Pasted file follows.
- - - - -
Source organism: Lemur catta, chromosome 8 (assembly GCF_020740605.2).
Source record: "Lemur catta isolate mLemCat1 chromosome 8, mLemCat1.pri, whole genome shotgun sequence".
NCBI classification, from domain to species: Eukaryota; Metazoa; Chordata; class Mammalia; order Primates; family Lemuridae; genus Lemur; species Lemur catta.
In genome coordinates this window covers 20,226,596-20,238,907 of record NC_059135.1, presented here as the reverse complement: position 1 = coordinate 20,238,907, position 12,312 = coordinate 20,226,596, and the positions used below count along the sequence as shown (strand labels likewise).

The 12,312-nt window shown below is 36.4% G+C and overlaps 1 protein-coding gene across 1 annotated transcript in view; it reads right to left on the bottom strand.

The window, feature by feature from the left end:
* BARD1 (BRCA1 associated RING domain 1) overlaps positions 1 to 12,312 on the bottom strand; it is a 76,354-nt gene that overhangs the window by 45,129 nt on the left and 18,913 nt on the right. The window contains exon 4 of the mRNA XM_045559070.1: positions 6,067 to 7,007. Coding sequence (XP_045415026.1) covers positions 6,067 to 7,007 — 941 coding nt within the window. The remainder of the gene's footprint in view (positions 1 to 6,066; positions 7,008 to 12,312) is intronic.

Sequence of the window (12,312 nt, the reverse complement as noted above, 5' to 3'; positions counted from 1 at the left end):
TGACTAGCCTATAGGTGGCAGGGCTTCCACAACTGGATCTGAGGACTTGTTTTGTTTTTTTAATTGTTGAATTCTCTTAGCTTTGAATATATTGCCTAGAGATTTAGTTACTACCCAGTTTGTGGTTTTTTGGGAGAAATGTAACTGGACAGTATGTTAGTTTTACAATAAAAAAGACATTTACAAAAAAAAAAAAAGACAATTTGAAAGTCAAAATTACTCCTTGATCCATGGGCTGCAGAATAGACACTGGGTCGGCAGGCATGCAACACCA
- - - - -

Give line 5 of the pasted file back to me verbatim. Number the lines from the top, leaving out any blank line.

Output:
The 12,312-nt window shown below is 36.4% G+C and overlaps 1 protein-coding gene across 1 annotated transcript in view; it reads right to left on the bottom strand.